The FCC will focus on 5G spectrum and the infrastructure supporting next-generation broadband services at its meeting planned for August 2, 2018. Continuing its push to make more spectrum available for flexible wireless use to support 5G technologies, the FCC teed up two major spectrum-related items for its August Open Meeting, which comes hot on the heels of its July 12 meeting. The items would open up 1.55 GHz of spectrum for commercial use through two auctions, with the first auction set to begin later this year. The FCC also plans to take a major step forward in supporting broadband deployment by adopting a long-anticipated “one-touch make-ready” regime for pole attachments, while taking aim at deployment moratoria. Rounding out the major items, the FCC will seek comment on launching a $100 million Connected Care Pilot Program. The proposed items maintain the trend of jam-packed Summer FCC meetings (which will then take a break until September 26) and will be sure to generate input from all communications industry sectors. You will find more details on the significant August FCC items after the jump:
The Federal Communications Commission (“FCC”) recently took steps to preserve the status quo for existing users in the 3.7-4.2 GHz band (the “4 GHz Band”) while it considers myriad options to restructure that spectrum for commercial flexible mobile use and more intensive fixed use. The FCC appears set to move forward with deliberation while it considers modifications to the regulatory structure in the adjacent 3.5 GHz Band (3.55-3.70 GHz). Both bands are touted by the mobile industry, and the FCC itself, as key mid-spectrum bands for next generation networks and applications, including 5G and the Internet of Things.
On June 28, 2018, the FCC’s Enforcement Bureau announced a Consent Decree with AT&T Mobility, LLC (“AT&T”) to resolve investigations into two 911 service outages in 2017. The outages lasted for more than five hours and resulted in approximately 15,000 failed calls. The settlement was somewhat unexpected because more than a year had passed since the FCC issued its report on the outages, which did not indicate that enforcement action was coming. The penalty levied against AT&T underscores that improving the nation’s 911 capabilities continues to be a top priority for the FCC and that outages will be met with significant fines.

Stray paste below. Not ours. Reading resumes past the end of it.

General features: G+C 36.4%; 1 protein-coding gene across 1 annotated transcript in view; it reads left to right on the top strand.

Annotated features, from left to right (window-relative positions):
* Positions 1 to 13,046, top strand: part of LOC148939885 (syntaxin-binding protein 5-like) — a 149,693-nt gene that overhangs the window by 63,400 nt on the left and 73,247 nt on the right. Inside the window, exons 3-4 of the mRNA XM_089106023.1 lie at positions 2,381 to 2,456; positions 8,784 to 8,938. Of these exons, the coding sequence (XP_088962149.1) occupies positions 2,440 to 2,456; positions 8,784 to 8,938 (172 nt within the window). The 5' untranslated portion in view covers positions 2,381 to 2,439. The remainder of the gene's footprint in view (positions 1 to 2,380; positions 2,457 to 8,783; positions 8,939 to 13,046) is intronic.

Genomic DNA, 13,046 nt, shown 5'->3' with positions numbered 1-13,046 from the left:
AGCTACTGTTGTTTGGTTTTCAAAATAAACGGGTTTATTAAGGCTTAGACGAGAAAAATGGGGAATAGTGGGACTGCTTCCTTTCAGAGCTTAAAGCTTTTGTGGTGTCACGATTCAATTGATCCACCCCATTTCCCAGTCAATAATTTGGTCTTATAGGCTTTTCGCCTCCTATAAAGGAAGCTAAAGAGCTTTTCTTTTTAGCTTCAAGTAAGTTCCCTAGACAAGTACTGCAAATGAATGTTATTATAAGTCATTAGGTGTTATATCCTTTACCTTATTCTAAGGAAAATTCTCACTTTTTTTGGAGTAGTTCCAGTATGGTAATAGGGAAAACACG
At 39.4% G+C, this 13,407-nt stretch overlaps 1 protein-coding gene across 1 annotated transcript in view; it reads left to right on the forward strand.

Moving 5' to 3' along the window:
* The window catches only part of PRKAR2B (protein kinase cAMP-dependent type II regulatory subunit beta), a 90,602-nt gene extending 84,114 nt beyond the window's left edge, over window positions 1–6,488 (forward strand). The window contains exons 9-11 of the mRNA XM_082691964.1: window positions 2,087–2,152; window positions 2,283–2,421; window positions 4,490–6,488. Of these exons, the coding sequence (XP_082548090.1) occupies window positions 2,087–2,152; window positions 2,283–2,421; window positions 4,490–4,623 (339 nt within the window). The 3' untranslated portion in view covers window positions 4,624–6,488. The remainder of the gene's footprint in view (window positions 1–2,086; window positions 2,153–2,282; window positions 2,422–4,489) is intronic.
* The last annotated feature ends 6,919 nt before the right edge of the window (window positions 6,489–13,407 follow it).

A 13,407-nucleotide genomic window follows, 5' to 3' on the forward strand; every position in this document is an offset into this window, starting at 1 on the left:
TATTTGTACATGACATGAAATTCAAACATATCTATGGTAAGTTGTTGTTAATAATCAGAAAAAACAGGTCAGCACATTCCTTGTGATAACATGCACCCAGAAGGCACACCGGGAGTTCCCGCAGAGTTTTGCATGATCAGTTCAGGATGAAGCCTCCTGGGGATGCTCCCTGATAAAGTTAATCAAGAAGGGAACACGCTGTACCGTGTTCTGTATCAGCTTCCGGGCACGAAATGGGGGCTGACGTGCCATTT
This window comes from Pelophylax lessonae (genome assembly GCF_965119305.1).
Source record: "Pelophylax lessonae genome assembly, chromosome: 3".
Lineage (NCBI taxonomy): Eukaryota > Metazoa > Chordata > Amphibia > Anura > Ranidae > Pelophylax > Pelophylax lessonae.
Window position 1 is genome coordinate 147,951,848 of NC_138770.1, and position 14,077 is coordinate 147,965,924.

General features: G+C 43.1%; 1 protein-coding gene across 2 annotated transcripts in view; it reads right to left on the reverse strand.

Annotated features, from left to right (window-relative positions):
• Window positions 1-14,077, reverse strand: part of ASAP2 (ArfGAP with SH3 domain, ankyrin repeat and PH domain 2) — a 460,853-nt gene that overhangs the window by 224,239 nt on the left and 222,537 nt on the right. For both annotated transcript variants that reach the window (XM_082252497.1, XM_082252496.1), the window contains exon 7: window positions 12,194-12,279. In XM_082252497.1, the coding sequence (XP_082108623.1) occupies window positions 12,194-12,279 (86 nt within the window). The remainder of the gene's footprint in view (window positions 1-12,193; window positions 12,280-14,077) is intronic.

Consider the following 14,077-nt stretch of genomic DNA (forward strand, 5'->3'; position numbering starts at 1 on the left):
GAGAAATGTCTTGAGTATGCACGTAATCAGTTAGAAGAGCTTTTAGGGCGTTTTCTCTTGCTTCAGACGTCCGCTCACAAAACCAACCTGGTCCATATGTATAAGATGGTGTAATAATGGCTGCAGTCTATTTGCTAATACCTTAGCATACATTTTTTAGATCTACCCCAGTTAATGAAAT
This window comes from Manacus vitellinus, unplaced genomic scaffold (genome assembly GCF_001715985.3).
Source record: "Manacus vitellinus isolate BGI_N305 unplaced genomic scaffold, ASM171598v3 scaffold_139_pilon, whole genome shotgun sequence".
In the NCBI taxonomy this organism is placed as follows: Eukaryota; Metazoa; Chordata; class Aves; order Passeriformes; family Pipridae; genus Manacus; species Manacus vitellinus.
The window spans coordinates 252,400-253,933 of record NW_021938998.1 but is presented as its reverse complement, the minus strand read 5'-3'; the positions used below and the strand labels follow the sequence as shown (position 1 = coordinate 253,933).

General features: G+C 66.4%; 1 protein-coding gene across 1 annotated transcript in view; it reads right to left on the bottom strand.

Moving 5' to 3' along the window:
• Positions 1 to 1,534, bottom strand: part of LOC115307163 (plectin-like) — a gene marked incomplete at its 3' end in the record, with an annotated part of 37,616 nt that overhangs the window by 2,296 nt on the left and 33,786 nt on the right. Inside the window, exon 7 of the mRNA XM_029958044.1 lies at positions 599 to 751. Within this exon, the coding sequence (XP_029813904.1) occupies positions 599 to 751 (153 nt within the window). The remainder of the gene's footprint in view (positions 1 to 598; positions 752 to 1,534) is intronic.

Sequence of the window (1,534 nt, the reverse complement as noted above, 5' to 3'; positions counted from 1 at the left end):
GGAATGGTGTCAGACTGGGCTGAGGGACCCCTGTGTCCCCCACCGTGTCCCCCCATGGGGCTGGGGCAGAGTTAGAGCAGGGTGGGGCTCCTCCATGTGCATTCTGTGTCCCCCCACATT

Kelley Drye introduces a new Full Spectrum series, “Inside the TCPA,” which will offer a deeper focus on TCPA issues and petitions pending before the FCC. Each episode will tackle a single TCPA topic or petition that is in the news or affecting cases around the country. In this inaugural episode, partner Steve Augustino and associate Jenny Wainwright discuss the definition of an autodialer or ATDS. This episode addresses the 2018 D.C. Circuit decision in ACA International and the FCC’s new proceeding to examine the definition. With initial comments filed on June 13th, Steve and Jenny analyze the principal arguments made by commenters and discuss whether Congress will weigh in on the matter. To listen to this episode, please click here.*
On June 5, 2018, the Federal Communications Commission’s (“FCC’s” or the “Commission’s”) Enforcement Bureau (“Bureau”) issued a Notice of Apparent Liability against a manufacturer and retailer for marketing non-compliant RF devices, a dozen models of which were capable of operating in restricted spectrum bands. The FCC proposes to assess a total fine of $2,861,128.00 against ABC Fulfillment Services LLC and Indubitably, Inc. (collectively, “HobbyKing”) for equipment authorization rule violations involving 65 models of recreational audio/video transmitters (“AV Transmitters”) used with model airplanes drones. But more than $2.2 million of that resulted from the fact that twelve models apparently operates in restricted radio bands and three at higher powers than authorized in other bands. The restricted bands are those in which unlicensed transmitters are not allowed to operate because of potential interference to sensitive radio communications. In the case of HobbyKing’s the Commission found that its AV transmitters operated in bands where important government and public safety operations, such as those of the Federal Aviation Administration managing commercial and passenger flight traffic, doppler weather radar, flight testing, and other activities the FCC has determined are particularly worthy of heightened interference protection take place. In other words, the moral is that marketing devices that do not have proper equipment authorization is bad, but doing so when the devices operate within restricted bands is quite simply “egregious,” as the NAL put it.